- Trade wars felt in pages of Gazette (5/22/18)
- Take action to protect yourself from robocalls (5/17/18)
- May is Mental Health Awareness Month, coincidence? (5/16/18)
- Half-staff flags honor officers who have made ultimate sacrifice (5/15/18)
- Digital Readiness Survey can help our voices be heard (5/11/18)
- New technology deserves healthy dose of skepticism (5/10/18)
- Lead program can provide personal, community growth (5/9/18)
Lines blurred on local, world news
Newspapers tend to categorize news to help readers make sense of the world, and the Gazette gives local stories top priority for the simple reason most of our readers live here.
But today's communication and transportation have made it more difficult to categorize stories into the "local," "national" and "world" slots.
It's easy to find a local connection to one tragic story today, the terror attack in Burkina Faso on Friday.
One of the dead was Michael Riddering, 45, of Cooper City, Fla., who ran an orphanage and women's shelter along with his wife and four children, two of them adopted from Burkina Faso.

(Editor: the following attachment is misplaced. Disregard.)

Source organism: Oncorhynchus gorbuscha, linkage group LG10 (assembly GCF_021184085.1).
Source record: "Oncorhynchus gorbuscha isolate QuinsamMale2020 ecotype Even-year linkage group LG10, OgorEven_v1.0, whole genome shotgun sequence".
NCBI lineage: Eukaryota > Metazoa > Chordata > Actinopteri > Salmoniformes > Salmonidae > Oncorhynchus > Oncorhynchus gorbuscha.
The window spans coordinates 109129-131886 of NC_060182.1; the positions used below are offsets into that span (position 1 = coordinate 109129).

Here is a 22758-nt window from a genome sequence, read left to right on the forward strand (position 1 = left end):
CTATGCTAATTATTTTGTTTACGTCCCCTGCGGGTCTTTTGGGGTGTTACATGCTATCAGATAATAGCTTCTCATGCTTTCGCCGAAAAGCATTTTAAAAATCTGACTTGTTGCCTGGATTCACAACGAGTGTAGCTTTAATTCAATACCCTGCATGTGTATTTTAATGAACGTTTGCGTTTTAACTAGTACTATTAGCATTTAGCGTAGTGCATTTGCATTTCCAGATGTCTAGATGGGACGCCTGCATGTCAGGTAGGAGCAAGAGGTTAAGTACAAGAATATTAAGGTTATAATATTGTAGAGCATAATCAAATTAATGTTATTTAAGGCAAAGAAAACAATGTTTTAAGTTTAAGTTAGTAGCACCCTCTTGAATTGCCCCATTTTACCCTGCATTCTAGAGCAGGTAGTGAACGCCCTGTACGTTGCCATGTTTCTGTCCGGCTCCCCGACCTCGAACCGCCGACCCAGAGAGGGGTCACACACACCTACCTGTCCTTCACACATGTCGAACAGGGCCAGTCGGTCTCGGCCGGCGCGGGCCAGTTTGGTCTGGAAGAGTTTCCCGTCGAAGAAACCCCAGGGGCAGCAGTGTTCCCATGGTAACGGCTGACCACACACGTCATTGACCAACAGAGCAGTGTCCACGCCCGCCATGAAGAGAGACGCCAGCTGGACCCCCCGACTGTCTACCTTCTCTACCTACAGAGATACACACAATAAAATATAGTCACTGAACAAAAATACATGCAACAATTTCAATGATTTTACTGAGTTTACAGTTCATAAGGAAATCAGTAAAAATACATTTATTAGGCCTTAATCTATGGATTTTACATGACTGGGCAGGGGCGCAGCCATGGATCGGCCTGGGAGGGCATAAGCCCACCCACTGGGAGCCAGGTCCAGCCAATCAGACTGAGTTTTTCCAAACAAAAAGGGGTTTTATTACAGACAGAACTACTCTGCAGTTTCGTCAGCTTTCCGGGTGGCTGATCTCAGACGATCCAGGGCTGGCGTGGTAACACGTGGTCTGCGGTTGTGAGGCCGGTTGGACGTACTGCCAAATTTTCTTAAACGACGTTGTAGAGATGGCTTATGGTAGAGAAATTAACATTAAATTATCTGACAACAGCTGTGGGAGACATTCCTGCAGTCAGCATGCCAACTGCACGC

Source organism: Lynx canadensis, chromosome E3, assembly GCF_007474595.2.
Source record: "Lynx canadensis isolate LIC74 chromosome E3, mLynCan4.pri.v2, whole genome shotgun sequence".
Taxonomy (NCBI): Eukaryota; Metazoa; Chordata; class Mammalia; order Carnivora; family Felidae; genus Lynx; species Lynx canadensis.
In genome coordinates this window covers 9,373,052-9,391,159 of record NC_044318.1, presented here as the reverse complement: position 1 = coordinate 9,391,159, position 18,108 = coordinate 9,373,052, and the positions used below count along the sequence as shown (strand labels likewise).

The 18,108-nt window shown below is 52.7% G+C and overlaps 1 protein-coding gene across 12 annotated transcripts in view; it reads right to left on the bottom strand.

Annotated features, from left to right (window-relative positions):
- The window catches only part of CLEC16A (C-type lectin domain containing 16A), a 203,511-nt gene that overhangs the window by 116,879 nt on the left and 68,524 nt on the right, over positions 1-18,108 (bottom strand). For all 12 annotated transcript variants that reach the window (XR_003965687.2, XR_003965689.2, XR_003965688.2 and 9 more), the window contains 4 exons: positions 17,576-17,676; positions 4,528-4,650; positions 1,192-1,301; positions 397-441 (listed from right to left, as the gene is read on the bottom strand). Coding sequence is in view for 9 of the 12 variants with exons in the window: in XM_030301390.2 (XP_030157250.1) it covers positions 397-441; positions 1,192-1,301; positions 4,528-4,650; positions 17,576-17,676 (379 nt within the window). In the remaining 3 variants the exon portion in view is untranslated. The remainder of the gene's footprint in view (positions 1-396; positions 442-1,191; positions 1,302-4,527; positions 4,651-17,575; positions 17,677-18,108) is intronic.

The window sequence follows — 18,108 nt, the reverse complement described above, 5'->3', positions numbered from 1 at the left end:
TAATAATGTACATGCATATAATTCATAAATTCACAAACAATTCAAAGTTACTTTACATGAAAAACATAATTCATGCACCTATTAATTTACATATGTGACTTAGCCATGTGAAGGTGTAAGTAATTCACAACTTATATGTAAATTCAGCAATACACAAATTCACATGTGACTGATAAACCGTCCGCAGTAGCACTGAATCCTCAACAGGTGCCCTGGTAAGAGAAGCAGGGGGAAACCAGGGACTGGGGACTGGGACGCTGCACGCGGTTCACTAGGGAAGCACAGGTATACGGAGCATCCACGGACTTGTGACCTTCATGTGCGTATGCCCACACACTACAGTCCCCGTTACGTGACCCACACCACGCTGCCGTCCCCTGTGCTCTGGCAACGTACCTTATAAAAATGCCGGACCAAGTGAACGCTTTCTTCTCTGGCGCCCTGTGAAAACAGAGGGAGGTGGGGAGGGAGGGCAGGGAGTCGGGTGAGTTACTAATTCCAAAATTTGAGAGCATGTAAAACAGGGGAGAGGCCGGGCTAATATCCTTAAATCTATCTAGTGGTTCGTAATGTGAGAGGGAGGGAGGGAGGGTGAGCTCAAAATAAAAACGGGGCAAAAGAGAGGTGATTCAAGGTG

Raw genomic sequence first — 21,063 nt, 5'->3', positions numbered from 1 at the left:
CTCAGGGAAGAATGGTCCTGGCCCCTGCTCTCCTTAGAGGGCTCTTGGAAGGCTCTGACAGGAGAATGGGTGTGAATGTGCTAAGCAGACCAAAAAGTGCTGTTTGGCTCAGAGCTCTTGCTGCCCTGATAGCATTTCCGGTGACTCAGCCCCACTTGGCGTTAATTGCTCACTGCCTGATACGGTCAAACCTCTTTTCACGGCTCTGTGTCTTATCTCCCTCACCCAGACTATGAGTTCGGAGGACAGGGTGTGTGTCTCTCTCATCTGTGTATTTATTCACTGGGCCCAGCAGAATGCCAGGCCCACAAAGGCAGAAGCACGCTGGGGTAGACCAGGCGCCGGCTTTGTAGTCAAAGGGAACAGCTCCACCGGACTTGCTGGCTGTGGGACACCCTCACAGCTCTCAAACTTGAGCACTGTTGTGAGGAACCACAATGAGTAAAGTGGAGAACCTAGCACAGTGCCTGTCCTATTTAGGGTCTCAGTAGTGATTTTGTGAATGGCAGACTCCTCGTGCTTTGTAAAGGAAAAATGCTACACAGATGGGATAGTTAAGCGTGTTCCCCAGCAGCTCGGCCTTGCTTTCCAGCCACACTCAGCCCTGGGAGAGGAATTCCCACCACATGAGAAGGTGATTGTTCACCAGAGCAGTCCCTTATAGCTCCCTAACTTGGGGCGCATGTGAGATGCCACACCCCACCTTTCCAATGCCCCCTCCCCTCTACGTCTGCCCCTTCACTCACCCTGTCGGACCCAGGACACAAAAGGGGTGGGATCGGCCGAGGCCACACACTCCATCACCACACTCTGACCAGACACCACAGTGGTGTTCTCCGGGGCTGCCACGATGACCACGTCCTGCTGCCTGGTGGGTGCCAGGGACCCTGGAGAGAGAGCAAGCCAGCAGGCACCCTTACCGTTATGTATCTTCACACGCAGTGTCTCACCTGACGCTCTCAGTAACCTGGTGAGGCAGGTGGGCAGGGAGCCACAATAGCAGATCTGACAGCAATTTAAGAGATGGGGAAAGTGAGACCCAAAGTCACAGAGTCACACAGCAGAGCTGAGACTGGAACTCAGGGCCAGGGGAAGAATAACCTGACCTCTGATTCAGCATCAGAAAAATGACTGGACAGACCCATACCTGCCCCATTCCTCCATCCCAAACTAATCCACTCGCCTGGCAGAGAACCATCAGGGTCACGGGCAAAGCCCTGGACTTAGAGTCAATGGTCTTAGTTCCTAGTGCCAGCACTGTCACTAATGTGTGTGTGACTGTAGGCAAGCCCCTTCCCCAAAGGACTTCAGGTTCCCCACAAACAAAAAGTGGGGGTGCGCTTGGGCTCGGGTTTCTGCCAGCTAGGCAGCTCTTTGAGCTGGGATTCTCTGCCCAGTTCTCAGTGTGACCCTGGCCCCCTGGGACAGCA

We know one of the children who lived in their orphanage while he finished his education.
That young man, "Barto" Yelkouni, recently married Tenielle Lytle of McCook. Riddering helped Tenielle obtain the medical help she needed while working in another orphanage in Burkina Faso, and Riddering's brother, as well as another national minister from Burkina Faso, attended the wedding in McCook.
Now expecting their first child, Tenielle and Barto live in San Diego, while Tenielle works in an orphanage across the border in Tijuana.
Riddering was typical of the people killed in the attack; six Canadians were killed while enjoying a dinner before returning from a humanitarian mission, four from the same family.
Others were Ukraine, Switzerland, France, the Netherlands, Portugal and Libya.
There should be no doubt that terror attacks like this one illustrate Western civilization is involved in an ultimate clash between good and evil.
Also close to home, but on a much lighter note, keep a sharp lookout for some of the props in "The Revenent," starring Leonard DiCaprio as legendary frontiersman Hugh Glass.
Set in 1823, the movie used six reproduction antique powder kegs created by Jim Gaster of Beaver Buckets near Indianola. Over the years, he has crafted thousands of authentic buckets and other wooden containers used in major motion pictures, museums and reenactments.
Check out more at http://www.beaverbuckets.com/